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Cutting unemployment benefits won’t bring back workers — but will hurt millions of families, new research finds

A total of around 3.5 million workers will lose supplemental funding.

FILE - San Antonians react to Abbott opting out of federal supplemental unemployment program
FILE - San Antonians react to Abbott opting out of federal supplemental unemployment program

A push to decrease financial support for the unemployed could cause millions of Americans to lose their jobless benefits, a new report finds.

In the wake of a disappointing April jobs report, which showed that a mere 266,000 new jobs were created, even with a record high 8.1 million job openings in the economy, 22 states — all with Republican governors — have announced plans to wind down supplemental $300 weekly unemployment benefit payments ahead of the program’s scheduled end in September, according to NBC News reporting.

An analysis released this week from Oxford Economics paints a grim picture about the results of those actions: A total of around 3.5 million workers will lose that supplemental funding. Since most of those states also plan to discontinue other pandemic-triggered expanded unemployment programs for gig workers and those who had exhausted regular state benefits, roughly 2.5 million would lose access to unemployment payments entirely. The impact would be on the order of $8 billion a month for the remaining duration of the benefit expansion.

Governors curtailing these programs before the scheduled Sept. 6 expiration date have said they are doing so because businesses in their states are struggling to find workers. Labor economists reject this line of thinking, disputing the idea that roughly $1,200 a month is enough inducement to keep people home in the face of ongoing health and caregiving hurdles.

“Yes, it has some marginal impacts, but people think that child care responsibilities and Covid hesitation are a bigger effect,” said Jeff Strohl, director of research at the Georgetown University Center on Education and the Workforce.

Andrew Stettner, senior fellow at The Century Foundation, said the combination of intermittently open schools and day care facilities has made it harder not only for parents to plan a return to the workforce, but to embark on the search for a new job in the first place.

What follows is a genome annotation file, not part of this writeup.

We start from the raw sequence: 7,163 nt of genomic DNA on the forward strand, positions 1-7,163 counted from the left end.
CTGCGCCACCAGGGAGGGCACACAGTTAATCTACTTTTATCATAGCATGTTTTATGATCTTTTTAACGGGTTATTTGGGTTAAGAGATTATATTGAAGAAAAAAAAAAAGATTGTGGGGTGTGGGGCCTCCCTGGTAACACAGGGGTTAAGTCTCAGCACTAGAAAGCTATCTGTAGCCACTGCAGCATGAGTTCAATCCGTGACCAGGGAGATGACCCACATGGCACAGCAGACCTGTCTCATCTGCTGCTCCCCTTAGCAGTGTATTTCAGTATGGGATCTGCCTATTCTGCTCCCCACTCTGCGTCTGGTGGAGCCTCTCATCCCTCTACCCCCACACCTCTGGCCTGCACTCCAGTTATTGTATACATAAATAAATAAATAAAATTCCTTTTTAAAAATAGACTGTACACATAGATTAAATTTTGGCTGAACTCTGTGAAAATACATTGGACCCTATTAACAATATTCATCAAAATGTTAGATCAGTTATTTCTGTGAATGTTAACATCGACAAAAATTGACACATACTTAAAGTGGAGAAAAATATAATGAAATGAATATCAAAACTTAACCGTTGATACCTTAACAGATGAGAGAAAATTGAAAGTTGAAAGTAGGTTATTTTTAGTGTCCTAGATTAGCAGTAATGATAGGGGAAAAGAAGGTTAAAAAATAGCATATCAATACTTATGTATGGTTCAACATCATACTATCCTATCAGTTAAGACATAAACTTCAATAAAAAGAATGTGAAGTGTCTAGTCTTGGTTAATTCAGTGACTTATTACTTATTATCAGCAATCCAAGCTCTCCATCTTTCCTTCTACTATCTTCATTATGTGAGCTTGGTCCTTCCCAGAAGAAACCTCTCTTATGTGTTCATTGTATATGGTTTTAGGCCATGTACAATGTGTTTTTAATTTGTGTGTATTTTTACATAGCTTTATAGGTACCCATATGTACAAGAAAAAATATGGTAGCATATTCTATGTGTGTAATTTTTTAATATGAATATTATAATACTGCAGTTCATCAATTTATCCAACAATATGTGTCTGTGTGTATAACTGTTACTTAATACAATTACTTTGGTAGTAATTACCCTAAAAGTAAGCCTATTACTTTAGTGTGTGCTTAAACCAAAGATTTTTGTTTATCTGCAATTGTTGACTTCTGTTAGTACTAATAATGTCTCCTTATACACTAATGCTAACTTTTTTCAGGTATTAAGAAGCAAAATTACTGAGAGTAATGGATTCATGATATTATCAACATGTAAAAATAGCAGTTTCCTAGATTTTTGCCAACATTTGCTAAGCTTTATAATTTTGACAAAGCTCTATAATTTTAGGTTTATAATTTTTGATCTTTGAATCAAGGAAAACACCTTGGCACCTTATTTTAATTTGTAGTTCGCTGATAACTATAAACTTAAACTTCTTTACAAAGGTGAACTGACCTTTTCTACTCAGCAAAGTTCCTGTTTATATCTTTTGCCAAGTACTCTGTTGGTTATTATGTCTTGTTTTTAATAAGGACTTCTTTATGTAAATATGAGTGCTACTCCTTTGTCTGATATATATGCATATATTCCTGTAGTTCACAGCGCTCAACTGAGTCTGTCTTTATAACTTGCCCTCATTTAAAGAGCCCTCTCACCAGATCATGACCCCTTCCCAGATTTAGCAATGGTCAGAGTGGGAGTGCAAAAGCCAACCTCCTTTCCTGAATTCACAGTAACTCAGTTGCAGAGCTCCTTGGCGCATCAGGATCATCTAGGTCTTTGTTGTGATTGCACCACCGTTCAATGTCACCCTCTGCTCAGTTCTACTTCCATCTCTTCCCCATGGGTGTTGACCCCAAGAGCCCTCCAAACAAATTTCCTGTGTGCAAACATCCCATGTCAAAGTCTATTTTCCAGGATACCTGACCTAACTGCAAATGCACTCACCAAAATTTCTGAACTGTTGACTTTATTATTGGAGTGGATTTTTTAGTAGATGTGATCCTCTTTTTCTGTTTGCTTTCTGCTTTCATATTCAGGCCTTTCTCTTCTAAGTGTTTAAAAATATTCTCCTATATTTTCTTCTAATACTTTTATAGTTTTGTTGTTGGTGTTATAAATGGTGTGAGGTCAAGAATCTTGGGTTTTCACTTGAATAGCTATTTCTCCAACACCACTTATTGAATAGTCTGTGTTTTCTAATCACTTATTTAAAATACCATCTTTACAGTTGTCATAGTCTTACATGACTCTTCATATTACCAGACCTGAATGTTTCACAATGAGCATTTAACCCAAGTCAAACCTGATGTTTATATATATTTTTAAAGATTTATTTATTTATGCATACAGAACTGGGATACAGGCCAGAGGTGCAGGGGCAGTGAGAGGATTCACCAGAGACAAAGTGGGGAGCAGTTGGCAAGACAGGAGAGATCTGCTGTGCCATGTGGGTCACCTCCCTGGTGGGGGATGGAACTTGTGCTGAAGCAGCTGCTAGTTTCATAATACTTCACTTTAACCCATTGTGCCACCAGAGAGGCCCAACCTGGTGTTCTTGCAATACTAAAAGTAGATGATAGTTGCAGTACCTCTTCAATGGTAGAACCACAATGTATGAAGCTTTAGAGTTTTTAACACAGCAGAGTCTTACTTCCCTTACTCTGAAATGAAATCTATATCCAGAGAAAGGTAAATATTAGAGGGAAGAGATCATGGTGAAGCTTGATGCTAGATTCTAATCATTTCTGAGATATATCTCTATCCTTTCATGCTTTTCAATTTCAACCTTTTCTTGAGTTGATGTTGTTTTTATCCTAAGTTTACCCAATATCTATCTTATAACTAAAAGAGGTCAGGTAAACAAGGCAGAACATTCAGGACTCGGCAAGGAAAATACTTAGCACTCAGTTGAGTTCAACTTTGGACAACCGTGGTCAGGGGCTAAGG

“Capacity for child care has been reduced, and people are still getting used to their new reality,” he said.

Contrary to lawmakers’ assertions, a growing body of research has found unemployment benefits have little to no impact on people’s motivation to seek work.

One widely cited study conducted by the Federal Reserve Bank of Chicago last summer found that, rather than disincentivizing jobless workers, unemployment benefits prompted them to job-hunt even harder. “Those currently receiving UI benefits search intensely for new work, and their effort appears to be somewhat greater than that of the unemployed not receiving benefits,” the researchers wrote.

A February study from the University of Chicago found that not only did more generous jobless benefits not curb people’s propensity to seek jobs, it also generated among those households an unexpected increase in spending. “These spending and job finding facts suggest that benefit expansions during the pandemic were a more effective policy than predicted by standard structural models,” the study’s authors wrote.

But with a cut in unemployment benefits, Stettner predicted that these states’ economic activity will fall. “It’s going to slow down the recovery, especially in some of the harder-hit areas with high unemployment rates — that’s where it’s going to hurt the most. These benefits have been really important,” he said.

The unique nature of pandemic-triggered job losses have made it more difficult to measure as well as predict how the jobs recovery will continue to unfold. “We’re not talking about a traditional skills gap,” Strohl said. “There’s still tremendous churn going on. “We’re talking about a labor shortage, but not a skills gap,” he said.

Stettner suggested that wages and working conditions could be contributing to less-skilled workers’ reluctance to accept certain types of work. “The problem is the quality of the jobs that are becoming available — that often happens early in a recovery,” he said. “We’re obviously at an inflection point — a lot of people are hiring at the same time.”

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